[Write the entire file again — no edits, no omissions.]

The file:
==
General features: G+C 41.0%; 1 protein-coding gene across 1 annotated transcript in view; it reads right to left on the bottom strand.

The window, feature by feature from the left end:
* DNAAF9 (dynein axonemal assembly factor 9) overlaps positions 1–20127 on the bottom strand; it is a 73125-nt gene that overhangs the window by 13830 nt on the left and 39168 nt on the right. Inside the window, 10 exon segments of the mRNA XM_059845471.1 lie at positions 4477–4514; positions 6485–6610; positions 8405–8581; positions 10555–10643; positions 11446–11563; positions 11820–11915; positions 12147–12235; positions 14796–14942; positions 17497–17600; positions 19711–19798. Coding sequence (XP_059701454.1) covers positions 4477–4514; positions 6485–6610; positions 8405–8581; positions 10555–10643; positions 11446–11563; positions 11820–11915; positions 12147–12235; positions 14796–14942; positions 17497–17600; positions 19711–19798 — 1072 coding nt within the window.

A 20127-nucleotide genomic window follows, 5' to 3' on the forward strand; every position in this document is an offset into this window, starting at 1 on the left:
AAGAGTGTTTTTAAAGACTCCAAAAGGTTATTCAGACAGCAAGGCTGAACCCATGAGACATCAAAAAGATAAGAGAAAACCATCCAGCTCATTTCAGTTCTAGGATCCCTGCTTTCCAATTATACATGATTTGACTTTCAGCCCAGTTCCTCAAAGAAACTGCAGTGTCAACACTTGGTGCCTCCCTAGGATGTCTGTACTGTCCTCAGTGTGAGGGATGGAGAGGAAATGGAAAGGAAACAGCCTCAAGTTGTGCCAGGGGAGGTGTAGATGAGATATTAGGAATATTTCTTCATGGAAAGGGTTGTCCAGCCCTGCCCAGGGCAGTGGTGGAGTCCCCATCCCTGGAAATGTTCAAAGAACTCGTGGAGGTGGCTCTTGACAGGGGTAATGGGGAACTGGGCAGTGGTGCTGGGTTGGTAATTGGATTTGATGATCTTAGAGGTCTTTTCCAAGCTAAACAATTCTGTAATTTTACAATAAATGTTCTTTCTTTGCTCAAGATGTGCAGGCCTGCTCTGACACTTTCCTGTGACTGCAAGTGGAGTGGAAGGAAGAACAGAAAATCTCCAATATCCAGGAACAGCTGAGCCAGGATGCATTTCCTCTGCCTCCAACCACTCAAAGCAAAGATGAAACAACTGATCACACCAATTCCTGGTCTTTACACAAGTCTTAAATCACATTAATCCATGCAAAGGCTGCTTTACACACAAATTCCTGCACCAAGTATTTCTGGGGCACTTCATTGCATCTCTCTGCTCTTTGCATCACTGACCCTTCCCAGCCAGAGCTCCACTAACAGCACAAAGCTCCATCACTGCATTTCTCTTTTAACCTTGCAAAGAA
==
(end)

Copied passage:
General features: G+C 41.0%; 1 protein-coding gene across 1 annotated transcript in view; it reads right to left on the bottom strand.

The window, feature by feature from the left end:
* DNAAF9 (dynein axonemal assembly factor 9) overlaps positions 1–20127 on the bottom strand; it is a 73125-nt gene that overhangs the window by 13830 nt on the left and 39168 nt on the right. Inside the window, 10 exon segments of the mRNA XM_059845471.1 lie at positions 4477–4514; positions 6485–6610; positions 8405–8581; positions 10555–10643; positions 11446–11563; positions 11820–11915; positions 12147–12235; positions 14796–14942; positions 17497–17600; positions 19711–19798. Coding sequence (XP_059701454.1) covers positions 4477–4514; positions 6485–6610; positions 8405–8581; positions 10555–10643; positions 11446–11563; positions 11820–11915; positions 12147–12235; positions 14796–14942; positions 17497–17600; positions 19711–19798 — 1072 coding nt within the window.

A 20127-nucleotide genomic window follows, 5' to 3' on the forward strand; every position in this document is an offset into this window, starting at 1 on the left:
AAGAGTGTTTTTAAAGACTCCAAAAGGTTATTCAGACAGCAAGGCTGAACCCATGAGACATCAAAAAGATAAGAGAAAACCATCCAGCTCATTTCAGTTCTAGGATCCCTGCTTTCCAATTATACATGATTTGACTTTCAGCCCAGTTCCTCAAAGAAACTGCAGTGTCAACACTTGGTGCCTCCCTAGGATGTCTGTACTGTCCTCAGTGTGAGGGATGGAGAGGAAATGGAAAGGAAACAGCCTCAAGTTGTGCCAGGGGAGGTGTAGATGAGATATTAGGAATATTTCTTCATGGAAAGGGTTGTCCAGCCCTGCCCAGGGCAGTGGTGGAGTCCCCATCCCTGGAAATGTTCAAAGAACTCGTGGAGGTGGCTCTTGACAGGGGTAATGGGGAACTGGGCAGTGGTGCTGGGTTGGTAATTGGATTTGATGATCTTAGAGGTCTTTTCCAAGCTAAACAATTCTGTAATTTTACAATAAATGTTCTTTCTTTGCTCAAGATGTGCAGGCCTGCTCTGACACTTTCCTGTGACTGCAAGTGGAGTGGAAGGAAGAACAGAAAATCTCCAATATCCAGGAACAGCTGAGCCAGGATGCATTTCCTCTGCCTCCAACCACTCAAAGCAAAGATGAAACAACTGATCACACCAATTCCTGGTCTTTACACAAGTCTTAAATCACATTAATCCATGCAAAGGCTGCTTTACACACAAATTCCTGCACCAAGTATTTCTGGGGCACTTCATTGCATCTCTCTGCTCTTTGCATCACTGACCCTTCCCAGCCAGAGCTCCACTAACAGCACAAAGCTCCATCACTGCATTTCTCTTTTAACCTTGCAAAGAA